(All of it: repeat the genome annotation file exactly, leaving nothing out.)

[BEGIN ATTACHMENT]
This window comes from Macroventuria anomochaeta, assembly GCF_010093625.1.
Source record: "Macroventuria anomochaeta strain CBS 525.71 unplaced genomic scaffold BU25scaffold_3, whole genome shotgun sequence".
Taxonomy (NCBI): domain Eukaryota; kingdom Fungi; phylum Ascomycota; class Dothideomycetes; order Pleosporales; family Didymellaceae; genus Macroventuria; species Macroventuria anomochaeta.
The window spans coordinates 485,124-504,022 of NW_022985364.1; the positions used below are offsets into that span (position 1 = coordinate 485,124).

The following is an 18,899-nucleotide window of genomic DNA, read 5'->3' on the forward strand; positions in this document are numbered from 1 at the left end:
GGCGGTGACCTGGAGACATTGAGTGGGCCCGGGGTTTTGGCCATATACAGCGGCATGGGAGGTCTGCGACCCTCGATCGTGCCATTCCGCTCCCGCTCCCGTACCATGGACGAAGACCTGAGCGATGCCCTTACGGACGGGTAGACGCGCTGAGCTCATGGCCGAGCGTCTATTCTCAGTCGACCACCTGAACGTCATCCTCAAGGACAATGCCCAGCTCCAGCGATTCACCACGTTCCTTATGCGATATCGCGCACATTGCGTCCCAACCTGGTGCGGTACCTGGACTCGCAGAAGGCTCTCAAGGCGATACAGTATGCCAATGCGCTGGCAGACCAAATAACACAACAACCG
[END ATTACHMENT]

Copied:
This window comes from Macroventuria anomochaeta, assembly GCF_010093625.1.
Source record: "Macroventuria anomochaeta strain CBS 525.71 unplaced genomic scaffold BU25scaffold_3, whole genome shotgun sequence".
Taxonomy (NCBI): domain Eukaryota; kingdom Fungi; phylum Ascomycota; class Dothideomycetes; order Pleosporales; family Didymellaceae; genus Macroventuria; species Macroventuria anomochaeta.
The window spans coordinates 485,124-504,022 of NW_022985364.1; the positions used below are offsets into that span (position 1 = coordinate 485,124).

The following is an 18,899-nucleotide window of genomic DNA, read 5'->3' on the forward strand; positions in this document are numbered from 1 at the left end:
GGCGGTGACCTGGAGACATTGAGTGGGCCCGGGGTTTTGGCCATATACAGCGGCATGGGAGGTCTGCGACCCTCGATCGTGCCATTCCGCTCCCGCTCCCGTACCATGGACGAAGACCTGAGCGATGCCCTTACGGACGGGTAGACGCGCTGAGCTCATGGCCGAGCGTCTATTCTCAGTCGACCACCTGAACGTCATCCTCAAGGACAATGCCCAGCTCCAGCGATTCACCACGTTCCTTATGCGATATCGCGCACATTGCGTCCCAACCTGGTGCGGTACCTGGACTCGCAGAAGGCTCTCAAGGCGATACAGTATGCCAATGCGCTGGCAGACCAAATAACACAACAACCG